The deposition onto surfaces of clusters of atoms, prepared and size-selected in the gas phase, is, like atomic or molecular manipulation with the scanning tunnelling microscope, an appealing (but parallel) route to the creation of nanoscale surface features. Both of these seemingly orthogonal approaches allow, in principle, a selected number of atoms to be organized, and both are strongly affected by the lateral thermal diffusion of the constituent atoms, molecules or clusters over the surface. In this sense, the room-temperature (as opposed to cryogenic-temperature) regime can be regarded as a hostile environment for organizing atoms. In this paper we review recent achievements in size-selected cluster deposition and molecular manipulation at room temperature and thus address the fundamental question: with what precision can we organize atoms at room temperature?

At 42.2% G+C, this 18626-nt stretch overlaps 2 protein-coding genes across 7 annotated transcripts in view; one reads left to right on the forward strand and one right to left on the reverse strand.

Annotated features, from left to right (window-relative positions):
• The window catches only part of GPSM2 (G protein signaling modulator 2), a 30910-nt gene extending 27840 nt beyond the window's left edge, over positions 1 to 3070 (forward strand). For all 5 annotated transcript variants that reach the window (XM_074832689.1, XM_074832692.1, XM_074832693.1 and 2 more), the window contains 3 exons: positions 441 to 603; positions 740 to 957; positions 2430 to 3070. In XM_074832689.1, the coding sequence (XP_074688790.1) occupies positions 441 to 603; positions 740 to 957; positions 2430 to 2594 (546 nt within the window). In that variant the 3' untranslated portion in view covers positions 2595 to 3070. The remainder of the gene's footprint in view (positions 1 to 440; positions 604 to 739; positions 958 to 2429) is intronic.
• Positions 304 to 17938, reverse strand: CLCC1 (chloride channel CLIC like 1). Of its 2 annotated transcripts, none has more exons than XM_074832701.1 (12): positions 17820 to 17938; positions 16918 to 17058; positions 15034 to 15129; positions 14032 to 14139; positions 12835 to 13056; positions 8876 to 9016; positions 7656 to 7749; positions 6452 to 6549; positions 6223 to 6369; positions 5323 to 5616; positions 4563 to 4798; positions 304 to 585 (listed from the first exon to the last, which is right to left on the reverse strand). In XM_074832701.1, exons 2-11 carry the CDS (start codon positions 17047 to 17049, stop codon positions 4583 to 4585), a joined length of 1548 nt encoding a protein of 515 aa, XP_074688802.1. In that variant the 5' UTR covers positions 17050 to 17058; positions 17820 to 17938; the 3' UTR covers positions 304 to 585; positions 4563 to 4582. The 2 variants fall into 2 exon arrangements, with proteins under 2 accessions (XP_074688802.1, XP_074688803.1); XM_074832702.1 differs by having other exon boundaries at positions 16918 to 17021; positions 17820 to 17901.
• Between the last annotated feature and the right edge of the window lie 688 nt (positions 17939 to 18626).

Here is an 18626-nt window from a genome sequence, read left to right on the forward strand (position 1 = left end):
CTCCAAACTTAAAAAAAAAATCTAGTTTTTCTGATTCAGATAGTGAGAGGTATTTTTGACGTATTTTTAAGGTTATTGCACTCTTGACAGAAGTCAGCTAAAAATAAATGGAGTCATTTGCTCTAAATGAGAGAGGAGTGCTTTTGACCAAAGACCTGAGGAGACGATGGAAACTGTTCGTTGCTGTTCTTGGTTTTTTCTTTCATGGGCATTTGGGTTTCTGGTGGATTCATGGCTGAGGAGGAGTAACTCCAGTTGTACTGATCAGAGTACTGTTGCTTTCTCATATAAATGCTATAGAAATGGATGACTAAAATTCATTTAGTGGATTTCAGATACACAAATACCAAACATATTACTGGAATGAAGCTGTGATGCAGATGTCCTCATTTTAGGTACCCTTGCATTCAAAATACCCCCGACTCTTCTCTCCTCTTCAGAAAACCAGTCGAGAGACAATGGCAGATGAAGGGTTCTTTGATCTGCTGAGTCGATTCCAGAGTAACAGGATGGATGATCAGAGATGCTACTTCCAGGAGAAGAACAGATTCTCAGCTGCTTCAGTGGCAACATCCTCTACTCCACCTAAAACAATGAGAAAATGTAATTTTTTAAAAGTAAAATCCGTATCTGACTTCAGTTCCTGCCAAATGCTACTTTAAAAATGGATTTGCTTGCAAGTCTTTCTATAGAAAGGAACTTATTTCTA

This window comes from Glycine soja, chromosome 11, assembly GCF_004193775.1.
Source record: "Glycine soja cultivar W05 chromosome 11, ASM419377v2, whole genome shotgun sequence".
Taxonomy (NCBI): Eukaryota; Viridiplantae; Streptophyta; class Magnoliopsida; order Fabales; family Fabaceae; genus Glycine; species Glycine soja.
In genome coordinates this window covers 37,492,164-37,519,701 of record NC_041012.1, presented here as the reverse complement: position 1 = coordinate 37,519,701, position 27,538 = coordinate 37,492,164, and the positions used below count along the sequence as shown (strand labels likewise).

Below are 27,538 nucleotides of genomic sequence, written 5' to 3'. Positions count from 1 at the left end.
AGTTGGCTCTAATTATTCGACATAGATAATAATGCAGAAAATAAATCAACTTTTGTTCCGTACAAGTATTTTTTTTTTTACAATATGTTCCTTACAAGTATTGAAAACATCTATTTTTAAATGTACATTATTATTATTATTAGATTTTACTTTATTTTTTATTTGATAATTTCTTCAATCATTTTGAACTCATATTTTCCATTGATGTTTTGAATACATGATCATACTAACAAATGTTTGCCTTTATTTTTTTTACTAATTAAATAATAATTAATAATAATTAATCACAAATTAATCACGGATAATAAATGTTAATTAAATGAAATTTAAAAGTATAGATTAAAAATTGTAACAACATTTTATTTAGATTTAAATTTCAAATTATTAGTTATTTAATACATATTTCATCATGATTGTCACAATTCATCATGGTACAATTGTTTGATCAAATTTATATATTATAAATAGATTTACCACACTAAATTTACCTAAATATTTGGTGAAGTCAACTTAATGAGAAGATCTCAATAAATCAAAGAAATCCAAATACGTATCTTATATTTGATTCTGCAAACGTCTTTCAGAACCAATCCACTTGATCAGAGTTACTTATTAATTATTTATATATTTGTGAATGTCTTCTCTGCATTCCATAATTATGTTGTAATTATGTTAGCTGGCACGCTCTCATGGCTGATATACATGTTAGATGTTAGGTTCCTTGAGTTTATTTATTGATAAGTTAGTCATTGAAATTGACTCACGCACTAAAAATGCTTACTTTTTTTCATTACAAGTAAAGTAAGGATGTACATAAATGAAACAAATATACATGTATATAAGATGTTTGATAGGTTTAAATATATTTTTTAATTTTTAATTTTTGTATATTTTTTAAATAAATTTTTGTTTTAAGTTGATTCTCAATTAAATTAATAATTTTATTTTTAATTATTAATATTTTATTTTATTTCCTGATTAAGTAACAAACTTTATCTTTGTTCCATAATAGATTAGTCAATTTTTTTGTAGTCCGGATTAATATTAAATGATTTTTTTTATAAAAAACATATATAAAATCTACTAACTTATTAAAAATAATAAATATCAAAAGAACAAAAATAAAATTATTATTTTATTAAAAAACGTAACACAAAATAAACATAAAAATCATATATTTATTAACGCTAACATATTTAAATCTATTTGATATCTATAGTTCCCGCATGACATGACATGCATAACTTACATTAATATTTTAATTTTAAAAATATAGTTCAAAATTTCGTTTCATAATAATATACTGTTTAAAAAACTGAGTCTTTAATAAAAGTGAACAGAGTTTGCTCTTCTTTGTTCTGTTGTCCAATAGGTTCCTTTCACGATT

|Number of pages||11|
|Journal||Philosophical Transactions of the Royal Society A - Mathematical Physical and Engineering Sciences|
|Publication status||Published - 15 Jun 2004|
Palmer, R. E., Sloan, P. A., & Xirouchaki, C. (2004). Decoration of surfaces with size-selected clusters and molecular manipulation at room temperature: precision and uncertainty in organizing atoms. Philosophical Transactions of the Royal Society A - Mathematical Physical and Engineering Sciences, 362(1819), 1195-1205. https://doi.org/10.1098/rsta.2004.1372